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Remembering Keira Walsh

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Written by Claire Ramsfield, Coordinator, Steps Youth Program

I connected with Keira on a peer level as the Steps Youth Program Coordinator. Keira joined Steps in September 2018. We developed a relationship in the times that I drove her home after group, and she slowly opened up and shared with me how difficult things were for her on the inside. We met each week just so she could be seen, however it was that she showed up. Sometimes it was in good spirits, and sometimes it was not; sometimes she didn’t have anything to say and we just walked together. On days that she was feeling okay, we celebrated it.

My most treasured memory of Keira was when she and I played outside in the enclosed playground of the ward at Children’s Hospital. For half an hour she was not a patient there and she was not unwell, but was just herself, innocent and confident. I will always remember her exactly in this way  ̶  playing in the sandbox and sliding down the slide.

As someone overseeing the group, I was constantly reminded of how her presence in the world was important. In spite of her mental illness, she was able to show up for other youth in the group who were also struggling. She was an exemplary model of being kind and sensitive to other young people who were scared and felt alone. Notwithstanding the rough moments, weeks, and months, Keira still showed up to Steps. I remember being in awe of her persistence and commitment. She requested a hospital pass so she could join the group in volunteering for a charity half-marathon.

Keira died by suicide on December 10, 2019. Her passing sheds light on the complexity of life, death, and of mental illness. Keira’s suicide might leave us bewildered and grieving, but it can also push us to challenge the process of navigating and functioning within a large mental health system. It shows us that there is still work to be done in understanding and supporting young minds, but also in awareness of how systems can be fortified so that people with an array of challenges can be cradled. How can we do this better? What needs to be rebuilt?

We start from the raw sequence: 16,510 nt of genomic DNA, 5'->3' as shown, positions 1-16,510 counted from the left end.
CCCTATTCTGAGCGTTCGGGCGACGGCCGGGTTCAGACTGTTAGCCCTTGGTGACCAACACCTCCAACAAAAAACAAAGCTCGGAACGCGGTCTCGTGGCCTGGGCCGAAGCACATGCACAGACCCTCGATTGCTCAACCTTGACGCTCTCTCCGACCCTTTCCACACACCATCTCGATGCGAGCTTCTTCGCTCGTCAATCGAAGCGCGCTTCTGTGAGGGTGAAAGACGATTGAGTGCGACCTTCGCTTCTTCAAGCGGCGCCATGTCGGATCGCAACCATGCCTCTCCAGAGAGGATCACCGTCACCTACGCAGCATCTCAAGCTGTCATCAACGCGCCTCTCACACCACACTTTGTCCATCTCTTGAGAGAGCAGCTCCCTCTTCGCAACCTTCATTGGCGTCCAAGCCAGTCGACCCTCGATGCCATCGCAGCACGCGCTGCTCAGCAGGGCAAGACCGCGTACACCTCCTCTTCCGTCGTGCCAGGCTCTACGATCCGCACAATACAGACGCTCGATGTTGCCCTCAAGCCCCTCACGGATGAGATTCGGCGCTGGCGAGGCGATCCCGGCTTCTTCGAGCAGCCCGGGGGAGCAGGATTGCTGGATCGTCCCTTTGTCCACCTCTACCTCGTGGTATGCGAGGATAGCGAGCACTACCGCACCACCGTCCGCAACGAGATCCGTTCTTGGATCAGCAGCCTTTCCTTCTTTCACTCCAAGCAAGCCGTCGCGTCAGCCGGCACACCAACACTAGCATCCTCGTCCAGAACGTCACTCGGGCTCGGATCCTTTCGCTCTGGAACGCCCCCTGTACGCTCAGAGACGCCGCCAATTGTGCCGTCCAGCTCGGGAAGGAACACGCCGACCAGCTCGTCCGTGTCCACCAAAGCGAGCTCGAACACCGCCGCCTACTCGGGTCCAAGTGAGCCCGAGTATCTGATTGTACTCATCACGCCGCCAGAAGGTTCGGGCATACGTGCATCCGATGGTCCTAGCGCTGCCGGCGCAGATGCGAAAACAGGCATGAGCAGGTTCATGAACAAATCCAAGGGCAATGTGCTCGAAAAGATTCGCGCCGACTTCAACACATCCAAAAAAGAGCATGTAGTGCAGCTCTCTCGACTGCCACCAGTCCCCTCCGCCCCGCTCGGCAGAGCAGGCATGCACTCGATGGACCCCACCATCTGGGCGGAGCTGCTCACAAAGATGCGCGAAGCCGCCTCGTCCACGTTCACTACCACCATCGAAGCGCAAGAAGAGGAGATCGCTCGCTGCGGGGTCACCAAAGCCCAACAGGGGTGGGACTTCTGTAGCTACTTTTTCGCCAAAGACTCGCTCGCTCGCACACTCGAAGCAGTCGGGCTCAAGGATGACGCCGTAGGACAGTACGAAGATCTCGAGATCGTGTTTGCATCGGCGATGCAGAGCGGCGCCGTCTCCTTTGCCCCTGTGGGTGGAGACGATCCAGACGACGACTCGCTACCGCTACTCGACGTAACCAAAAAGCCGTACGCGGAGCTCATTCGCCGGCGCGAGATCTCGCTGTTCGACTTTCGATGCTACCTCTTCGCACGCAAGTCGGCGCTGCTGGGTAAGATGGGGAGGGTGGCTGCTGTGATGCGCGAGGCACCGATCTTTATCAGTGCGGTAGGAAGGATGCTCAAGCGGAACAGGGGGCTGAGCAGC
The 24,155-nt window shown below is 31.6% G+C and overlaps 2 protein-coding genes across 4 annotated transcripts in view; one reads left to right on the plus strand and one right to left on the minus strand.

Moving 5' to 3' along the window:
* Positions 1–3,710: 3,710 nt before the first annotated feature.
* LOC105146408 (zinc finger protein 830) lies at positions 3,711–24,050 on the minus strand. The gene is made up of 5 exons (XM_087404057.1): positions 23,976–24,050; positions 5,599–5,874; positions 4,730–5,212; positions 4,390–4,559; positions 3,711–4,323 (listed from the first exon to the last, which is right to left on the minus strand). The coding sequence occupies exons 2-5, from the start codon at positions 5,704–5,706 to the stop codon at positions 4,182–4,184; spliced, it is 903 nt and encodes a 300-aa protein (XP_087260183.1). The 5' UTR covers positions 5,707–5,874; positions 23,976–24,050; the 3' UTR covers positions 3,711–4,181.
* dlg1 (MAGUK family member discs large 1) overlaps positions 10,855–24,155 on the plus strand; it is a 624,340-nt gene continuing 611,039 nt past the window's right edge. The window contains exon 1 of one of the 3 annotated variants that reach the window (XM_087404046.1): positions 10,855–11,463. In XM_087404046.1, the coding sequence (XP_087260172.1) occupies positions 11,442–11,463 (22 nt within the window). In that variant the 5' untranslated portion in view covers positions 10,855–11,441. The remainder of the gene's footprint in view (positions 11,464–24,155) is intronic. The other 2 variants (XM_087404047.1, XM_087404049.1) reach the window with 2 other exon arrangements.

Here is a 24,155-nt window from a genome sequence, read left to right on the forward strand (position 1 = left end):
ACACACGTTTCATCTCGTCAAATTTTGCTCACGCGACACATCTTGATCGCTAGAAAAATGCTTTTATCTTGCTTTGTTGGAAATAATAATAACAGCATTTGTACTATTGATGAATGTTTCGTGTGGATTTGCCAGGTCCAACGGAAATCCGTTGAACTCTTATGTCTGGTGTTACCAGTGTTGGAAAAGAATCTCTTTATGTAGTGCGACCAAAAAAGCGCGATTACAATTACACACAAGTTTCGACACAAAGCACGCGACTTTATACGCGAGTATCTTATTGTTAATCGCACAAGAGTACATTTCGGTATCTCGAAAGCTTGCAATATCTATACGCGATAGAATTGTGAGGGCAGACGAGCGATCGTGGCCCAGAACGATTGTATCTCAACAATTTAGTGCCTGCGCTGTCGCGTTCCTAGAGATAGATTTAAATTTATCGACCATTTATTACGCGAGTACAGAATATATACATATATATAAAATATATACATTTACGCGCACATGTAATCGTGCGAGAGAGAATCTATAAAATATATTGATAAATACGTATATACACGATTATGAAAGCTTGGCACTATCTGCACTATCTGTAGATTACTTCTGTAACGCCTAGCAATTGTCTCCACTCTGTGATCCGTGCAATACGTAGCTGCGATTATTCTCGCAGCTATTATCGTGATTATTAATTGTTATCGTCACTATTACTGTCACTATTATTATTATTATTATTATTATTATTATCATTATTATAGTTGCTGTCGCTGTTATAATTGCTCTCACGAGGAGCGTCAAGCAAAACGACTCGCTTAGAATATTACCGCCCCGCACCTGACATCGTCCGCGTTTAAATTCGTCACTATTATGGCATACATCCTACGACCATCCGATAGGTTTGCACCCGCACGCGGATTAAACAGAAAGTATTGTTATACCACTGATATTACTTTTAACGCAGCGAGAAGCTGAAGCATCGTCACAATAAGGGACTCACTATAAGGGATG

Perhaps Keira’s journey can also remind us that every human being needs a place to be seen, however it is that they are in the world. The opportunity to show up exactly how one is is necessary, but not always safe or available. Spaces where we can be who we are offer us the opportunity to build meaning, purpose, and community.

I would like to acknowledge that it is with a mix of deep gratitude and sadness that we have accepted numerous generous donations on behalf of Keira for the Steps Youth Program and CMHA in general. These contributions can be used to help Steps continue to support young people in staying connected, feeling able to be who they truly are, and show up honestly, even when it is difficult. Keira’s spirit can thrive in another way: through the actions we take and the gestures we show to those in need.

To make a donation in Keira’s memory, click here. Your donation will ensure the sustainability of our Steps program. Steps is more than a youth recreation program, it’s often the only place youth are accepted and supported without expectation.

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